Twas battered and scarred, and the auctioneer
thought it scarcely worth his while to waste much time on the old violin,
but held it up with a smile; "What am I bidden, good folks," he cried,
"Who'll start the bidding for me?" "A dollar, a dollar"; then two!" "Only
two? Two dollars, and who'll make it three? Three dollars, once; three
dollars twice; going for three.." But no, from the room, far back, a
gray-haired man came forward and picked up the bow; Then, wiping the dust
from the old violin, and tightening the loose strings, he played a melody
pure and sweet as caroling angel sings.
The music ceased, and the auctioneer, with a voice that was quiet and low,
said; "What am I bid for the old violin?" And he held it up with the bow.
A thousand dollars, and who'll make it two? Two thousand! And who'll make
it three? Three thousand, once, three thousand, twice, and going and
gone," said he. The people cheered, but some of them cried, "We do not
quite understnad what changed its worth." Swift came the reply:
of a master's hand."
This is first part of a poem in a children's book that I have and love. (The Touch of The Master's Hand, by Myra Brooks Welch) When I read this, the picture that comes to my mind is that of all of us...sinners. We were being auctioned off, each one of us with a different price, but equally cheap. For some, the price is pride. Some is anger. Some is addiction. Some is bitterness. The list could go on, but the price was cheap enough to be paid.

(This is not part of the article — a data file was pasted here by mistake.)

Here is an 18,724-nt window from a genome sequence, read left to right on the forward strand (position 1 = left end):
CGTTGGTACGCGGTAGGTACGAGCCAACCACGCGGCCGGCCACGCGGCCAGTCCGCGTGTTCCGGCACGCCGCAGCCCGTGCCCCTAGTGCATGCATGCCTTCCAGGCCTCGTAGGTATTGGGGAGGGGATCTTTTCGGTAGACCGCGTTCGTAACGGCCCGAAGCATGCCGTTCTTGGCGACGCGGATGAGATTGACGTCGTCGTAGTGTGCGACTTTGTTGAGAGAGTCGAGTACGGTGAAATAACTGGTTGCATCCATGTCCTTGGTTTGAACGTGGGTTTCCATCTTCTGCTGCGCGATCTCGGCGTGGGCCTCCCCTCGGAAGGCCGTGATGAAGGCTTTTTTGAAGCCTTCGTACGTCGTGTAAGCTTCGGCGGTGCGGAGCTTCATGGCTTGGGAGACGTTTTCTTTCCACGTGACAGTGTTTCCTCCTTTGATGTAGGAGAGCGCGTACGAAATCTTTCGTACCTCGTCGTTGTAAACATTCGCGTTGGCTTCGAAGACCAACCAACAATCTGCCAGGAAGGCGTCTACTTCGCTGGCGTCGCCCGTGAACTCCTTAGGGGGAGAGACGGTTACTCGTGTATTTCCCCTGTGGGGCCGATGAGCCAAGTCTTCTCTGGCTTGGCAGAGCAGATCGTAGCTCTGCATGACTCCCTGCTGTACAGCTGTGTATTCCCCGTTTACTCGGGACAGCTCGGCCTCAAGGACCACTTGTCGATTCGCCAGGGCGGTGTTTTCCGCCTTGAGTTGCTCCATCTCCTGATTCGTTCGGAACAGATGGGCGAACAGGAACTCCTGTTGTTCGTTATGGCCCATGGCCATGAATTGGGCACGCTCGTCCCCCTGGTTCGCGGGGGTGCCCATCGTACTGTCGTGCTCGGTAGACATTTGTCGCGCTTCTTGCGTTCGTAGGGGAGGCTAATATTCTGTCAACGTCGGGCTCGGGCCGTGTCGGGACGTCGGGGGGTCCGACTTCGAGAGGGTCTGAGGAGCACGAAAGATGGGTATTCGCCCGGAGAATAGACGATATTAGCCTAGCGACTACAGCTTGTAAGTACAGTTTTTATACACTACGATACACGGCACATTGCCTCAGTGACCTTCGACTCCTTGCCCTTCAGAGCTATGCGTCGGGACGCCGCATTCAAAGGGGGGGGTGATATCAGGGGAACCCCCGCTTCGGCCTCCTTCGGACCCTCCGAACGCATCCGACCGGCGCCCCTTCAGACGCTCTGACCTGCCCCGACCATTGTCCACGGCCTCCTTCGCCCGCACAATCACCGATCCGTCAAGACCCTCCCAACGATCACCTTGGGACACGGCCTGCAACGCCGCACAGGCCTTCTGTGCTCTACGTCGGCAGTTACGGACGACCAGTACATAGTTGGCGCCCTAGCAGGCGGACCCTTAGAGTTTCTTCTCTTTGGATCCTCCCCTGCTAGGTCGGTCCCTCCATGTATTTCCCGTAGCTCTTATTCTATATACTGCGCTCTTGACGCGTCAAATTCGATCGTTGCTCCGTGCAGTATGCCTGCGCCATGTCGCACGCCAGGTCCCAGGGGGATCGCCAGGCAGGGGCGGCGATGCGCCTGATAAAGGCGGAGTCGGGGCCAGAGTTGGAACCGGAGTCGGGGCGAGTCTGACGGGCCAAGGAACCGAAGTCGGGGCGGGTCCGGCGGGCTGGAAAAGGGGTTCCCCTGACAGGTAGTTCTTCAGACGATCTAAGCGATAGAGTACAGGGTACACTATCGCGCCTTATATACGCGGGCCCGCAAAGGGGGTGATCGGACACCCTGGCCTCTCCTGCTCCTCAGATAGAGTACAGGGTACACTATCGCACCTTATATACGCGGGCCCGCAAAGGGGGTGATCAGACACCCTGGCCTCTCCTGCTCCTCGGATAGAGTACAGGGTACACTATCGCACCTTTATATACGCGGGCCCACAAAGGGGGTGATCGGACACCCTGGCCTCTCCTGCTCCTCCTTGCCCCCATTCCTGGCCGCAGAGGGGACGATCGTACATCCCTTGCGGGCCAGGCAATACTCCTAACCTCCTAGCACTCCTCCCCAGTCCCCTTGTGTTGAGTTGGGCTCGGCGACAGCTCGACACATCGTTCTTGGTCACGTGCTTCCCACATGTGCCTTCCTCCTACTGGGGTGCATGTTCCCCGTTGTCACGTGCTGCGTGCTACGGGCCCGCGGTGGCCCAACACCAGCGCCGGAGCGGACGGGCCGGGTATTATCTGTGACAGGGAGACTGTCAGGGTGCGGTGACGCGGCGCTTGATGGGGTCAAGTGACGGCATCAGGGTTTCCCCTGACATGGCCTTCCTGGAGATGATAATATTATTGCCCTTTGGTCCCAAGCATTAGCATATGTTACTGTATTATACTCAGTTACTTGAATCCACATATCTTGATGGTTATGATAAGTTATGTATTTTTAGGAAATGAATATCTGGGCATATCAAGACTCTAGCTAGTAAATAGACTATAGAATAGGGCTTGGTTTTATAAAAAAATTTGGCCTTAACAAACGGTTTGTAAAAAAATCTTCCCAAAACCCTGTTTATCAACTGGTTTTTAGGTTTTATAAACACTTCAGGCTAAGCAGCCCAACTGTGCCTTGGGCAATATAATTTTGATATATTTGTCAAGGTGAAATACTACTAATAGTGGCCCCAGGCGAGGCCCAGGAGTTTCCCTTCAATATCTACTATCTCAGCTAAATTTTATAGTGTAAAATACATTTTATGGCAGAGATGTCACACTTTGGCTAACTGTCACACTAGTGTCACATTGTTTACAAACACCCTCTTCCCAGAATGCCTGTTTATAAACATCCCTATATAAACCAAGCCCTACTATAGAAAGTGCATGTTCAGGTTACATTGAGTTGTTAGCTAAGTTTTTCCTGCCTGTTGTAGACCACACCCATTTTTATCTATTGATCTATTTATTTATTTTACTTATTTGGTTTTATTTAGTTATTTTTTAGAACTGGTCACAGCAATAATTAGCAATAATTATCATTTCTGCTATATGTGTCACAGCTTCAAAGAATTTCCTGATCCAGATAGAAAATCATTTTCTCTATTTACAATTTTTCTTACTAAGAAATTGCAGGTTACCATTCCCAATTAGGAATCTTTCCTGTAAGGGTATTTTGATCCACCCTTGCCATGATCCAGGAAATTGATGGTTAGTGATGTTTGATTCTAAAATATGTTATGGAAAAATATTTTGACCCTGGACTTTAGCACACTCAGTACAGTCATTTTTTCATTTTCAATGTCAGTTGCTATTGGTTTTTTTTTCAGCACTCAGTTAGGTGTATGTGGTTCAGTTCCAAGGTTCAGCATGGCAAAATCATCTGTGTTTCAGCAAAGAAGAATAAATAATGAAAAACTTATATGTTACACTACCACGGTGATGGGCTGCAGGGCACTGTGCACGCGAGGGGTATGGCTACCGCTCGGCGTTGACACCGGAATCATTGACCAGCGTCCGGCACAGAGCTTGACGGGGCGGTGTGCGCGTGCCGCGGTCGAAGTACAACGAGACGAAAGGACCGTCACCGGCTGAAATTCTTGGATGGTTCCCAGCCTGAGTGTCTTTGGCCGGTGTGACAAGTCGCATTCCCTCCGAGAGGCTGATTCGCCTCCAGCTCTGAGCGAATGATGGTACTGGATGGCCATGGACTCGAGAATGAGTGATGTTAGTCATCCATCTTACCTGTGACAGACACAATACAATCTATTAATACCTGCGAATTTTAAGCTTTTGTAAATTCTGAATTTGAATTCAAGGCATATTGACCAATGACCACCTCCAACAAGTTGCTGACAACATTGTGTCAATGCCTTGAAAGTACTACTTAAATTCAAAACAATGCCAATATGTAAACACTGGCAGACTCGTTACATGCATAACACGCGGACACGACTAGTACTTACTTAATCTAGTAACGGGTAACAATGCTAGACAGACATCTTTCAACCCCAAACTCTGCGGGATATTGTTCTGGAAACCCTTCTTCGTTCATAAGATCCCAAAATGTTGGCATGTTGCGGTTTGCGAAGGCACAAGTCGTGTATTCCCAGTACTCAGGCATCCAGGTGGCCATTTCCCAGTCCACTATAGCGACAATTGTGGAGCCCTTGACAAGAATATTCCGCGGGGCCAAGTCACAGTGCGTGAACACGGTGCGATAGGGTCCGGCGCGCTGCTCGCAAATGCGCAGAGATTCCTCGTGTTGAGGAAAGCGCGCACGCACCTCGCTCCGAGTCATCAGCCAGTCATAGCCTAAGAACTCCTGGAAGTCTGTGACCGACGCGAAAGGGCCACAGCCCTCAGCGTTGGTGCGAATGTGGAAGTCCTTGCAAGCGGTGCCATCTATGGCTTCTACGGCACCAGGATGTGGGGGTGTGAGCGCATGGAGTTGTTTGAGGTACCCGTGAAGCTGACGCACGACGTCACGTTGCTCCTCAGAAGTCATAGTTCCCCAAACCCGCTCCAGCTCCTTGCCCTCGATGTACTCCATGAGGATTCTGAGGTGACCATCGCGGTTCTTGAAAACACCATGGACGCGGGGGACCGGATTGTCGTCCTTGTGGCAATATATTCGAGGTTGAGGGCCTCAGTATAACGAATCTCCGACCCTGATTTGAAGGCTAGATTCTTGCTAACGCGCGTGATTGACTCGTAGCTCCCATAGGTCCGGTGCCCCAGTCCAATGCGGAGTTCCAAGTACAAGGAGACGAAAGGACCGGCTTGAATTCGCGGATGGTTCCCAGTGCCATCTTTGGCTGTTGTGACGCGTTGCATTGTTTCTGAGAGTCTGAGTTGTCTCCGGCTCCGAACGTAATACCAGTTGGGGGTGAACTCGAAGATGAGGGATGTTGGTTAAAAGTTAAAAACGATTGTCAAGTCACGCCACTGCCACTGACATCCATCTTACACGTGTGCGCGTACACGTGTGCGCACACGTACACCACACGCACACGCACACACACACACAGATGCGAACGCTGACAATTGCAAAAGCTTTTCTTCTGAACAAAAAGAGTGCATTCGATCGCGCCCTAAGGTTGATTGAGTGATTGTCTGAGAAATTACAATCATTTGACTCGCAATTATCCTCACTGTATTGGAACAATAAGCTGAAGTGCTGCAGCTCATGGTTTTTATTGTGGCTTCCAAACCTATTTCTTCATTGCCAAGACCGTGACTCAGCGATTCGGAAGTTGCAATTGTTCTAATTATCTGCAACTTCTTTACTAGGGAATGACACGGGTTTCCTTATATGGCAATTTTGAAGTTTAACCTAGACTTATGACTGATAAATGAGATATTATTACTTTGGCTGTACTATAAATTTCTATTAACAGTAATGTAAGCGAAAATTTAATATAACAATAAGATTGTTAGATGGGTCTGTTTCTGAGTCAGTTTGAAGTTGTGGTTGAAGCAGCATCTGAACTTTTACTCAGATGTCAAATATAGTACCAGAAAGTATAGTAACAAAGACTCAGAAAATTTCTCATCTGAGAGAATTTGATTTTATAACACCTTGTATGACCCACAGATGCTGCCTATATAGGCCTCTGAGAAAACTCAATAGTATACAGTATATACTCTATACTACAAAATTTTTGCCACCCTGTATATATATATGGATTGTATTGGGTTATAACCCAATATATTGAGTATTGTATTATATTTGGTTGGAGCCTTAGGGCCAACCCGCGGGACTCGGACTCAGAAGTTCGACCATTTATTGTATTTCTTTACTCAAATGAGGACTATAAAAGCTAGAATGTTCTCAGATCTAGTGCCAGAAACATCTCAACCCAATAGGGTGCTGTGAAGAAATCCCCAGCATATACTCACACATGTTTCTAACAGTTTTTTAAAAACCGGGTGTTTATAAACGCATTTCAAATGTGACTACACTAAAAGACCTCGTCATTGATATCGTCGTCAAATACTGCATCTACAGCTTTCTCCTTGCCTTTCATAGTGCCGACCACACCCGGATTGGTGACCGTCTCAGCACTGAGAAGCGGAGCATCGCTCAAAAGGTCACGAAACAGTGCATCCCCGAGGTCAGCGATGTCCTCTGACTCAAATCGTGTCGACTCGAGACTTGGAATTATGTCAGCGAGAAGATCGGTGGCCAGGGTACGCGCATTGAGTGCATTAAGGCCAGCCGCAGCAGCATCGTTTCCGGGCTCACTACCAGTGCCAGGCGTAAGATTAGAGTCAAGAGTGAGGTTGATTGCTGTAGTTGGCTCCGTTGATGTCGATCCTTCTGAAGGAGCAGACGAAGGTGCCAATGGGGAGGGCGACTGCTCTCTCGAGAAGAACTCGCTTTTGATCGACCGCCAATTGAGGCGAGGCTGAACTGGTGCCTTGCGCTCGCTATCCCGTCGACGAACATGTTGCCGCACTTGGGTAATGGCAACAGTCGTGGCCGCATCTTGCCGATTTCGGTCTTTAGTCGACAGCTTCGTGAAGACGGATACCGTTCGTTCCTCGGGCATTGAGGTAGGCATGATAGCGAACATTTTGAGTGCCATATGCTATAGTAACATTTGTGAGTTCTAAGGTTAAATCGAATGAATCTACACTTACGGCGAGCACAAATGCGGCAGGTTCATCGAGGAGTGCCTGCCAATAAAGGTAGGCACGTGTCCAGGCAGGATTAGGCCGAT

Right when the world and Satan was getting ready to say "Going once, twice, Gone", a master stepped up. Not just any master, The Master. I like to think that He looked at all of my scratches and brokenness. He noticed every single flaw. That Master lovingly picked me up, saw the cheap price tag and just smiled. Smiled because right there in His hand, underneath my cheap price tag was His receipt: in the form of a scar. That receipt was from a long time ago, before I was ever up for sale. He paid a price that the world could never come close to. The world may wonder what changed my worth and the answer is as simple as the one in the story...
The touch of a master's hand.